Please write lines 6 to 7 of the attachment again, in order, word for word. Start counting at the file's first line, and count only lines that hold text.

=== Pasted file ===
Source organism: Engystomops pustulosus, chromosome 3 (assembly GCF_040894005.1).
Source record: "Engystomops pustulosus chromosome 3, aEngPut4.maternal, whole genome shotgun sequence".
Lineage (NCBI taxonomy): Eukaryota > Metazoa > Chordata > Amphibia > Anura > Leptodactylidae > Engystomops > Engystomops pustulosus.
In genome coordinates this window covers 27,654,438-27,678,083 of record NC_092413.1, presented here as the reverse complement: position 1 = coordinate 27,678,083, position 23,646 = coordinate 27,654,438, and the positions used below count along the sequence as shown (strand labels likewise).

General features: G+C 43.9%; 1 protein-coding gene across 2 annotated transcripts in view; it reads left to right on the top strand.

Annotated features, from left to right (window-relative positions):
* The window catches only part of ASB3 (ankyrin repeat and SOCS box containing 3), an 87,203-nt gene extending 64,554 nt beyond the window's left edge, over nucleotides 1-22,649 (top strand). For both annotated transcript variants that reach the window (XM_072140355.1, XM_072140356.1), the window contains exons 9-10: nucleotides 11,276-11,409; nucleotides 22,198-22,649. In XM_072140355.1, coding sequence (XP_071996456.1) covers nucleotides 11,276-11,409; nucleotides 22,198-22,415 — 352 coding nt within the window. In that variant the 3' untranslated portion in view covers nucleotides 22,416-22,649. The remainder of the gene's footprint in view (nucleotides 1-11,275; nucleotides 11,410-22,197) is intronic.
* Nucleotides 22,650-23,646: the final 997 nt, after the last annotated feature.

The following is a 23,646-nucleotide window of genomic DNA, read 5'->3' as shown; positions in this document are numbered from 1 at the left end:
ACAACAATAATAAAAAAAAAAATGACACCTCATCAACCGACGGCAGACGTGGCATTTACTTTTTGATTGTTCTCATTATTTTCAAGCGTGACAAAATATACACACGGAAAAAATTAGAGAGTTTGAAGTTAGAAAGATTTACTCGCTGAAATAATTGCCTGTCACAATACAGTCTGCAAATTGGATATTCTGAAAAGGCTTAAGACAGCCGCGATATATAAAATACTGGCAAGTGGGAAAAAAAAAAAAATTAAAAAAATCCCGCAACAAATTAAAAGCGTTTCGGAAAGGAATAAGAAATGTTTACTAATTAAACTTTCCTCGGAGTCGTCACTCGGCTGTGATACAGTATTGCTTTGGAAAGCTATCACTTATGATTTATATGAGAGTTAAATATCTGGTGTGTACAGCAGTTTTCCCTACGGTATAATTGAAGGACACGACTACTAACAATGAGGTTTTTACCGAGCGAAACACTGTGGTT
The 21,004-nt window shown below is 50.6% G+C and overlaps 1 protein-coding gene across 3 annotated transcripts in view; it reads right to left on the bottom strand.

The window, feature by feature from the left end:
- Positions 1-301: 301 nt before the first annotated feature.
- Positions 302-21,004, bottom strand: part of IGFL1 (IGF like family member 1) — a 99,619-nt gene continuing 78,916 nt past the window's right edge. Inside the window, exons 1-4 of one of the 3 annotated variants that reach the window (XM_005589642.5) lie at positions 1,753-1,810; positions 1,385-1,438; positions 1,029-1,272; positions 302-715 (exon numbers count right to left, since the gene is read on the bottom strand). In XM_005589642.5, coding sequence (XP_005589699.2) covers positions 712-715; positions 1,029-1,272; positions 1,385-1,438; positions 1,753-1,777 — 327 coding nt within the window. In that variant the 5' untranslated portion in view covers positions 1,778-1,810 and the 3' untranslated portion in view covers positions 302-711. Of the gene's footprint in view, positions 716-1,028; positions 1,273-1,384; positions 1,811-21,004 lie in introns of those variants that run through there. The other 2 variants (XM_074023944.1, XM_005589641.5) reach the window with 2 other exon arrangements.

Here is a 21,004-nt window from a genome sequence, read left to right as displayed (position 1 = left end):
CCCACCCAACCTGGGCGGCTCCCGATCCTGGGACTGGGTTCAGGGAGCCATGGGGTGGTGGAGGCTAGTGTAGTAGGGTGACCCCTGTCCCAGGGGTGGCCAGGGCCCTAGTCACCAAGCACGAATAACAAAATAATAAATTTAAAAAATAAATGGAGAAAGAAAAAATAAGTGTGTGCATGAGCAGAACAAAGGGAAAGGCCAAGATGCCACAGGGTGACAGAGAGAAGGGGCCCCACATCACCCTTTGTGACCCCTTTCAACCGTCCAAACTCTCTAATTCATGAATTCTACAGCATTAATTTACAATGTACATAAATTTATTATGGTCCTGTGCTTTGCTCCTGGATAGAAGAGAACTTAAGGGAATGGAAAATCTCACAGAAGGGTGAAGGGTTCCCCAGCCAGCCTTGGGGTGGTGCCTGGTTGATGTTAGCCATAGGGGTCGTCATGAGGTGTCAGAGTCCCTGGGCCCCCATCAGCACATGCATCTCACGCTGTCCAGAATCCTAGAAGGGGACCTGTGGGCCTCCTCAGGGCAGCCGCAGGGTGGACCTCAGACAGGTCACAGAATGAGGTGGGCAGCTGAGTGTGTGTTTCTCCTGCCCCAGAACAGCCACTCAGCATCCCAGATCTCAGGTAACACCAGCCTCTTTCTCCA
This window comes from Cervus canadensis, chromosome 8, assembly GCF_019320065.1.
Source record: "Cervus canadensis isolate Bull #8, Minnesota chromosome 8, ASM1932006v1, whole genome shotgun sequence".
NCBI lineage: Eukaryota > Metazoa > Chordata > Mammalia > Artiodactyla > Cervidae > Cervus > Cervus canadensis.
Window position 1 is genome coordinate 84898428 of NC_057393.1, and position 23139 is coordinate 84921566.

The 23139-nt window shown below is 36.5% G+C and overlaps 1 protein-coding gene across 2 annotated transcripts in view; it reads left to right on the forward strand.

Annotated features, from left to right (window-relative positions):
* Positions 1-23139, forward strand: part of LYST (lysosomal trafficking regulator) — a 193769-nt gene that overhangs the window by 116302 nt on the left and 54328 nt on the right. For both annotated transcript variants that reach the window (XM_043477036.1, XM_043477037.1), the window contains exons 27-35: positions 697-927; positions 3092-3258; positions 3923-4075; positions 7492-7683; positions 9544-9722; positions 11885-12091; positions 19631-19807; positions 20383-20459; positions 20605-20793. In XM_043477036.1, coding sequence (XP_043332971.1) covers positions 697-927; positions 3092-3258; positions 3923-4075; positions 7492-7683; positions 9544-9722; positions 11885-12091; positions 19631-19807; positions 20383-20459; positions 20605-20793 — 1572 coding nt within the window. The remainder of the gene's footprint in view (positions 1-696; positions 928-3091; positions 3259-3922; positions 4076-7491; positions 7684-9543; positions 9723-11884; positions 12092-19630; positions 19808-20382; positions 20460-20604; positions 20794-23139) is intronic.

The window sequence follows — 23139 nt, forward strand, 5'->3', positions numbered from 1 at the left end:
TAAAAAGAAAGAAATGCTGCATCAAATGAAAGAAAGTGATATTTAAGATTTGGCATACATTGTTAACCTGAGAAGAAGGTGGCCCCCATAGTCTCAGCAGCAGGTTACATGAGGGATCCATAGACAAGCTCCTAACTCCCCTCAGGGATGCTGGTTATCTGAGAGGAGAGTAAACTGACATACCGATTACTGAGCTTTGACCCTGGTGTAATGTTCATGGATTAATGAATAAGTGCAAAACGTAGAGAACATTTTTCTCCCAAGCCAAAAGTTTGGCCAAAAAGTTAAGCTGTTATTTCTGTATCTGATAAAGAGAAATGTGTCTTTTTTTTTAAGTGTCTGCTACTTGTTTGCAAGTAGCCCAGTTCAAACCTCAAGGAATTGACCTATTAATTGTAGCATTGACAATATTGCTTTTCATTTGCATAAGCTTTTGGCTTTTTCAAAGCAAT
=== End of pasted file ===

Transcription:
Annotated features, from left to right (window-relative positions):
* The window catches only part of ASB3 (ankyrin repeat and SOCS box containing 3), an 87,203-nt gene extending 64,554 nt beyond the window's left edge, over nucleotides 1-22,649 (top strand). For both annotated transcript variants that reach the window (XM_072140355.1, XM_072140356.1), the window contains exons 9-10: nucleotides 11,276-11,409; nucleotides 22,198-22,649. In XM_072140355.1, coding sequence (XP_071996456.1) covers nucleotides 11,276-11,409; nucleotides 22,198-22,415 — 352 coding nt within the window. In that variant the 3' untranslated portion in view covers nucleotides 22,416-22,649. The remainder of the gene's footprint in view (nucleotides 1-11,275; nucleotides 11,410-22,197) is intronic.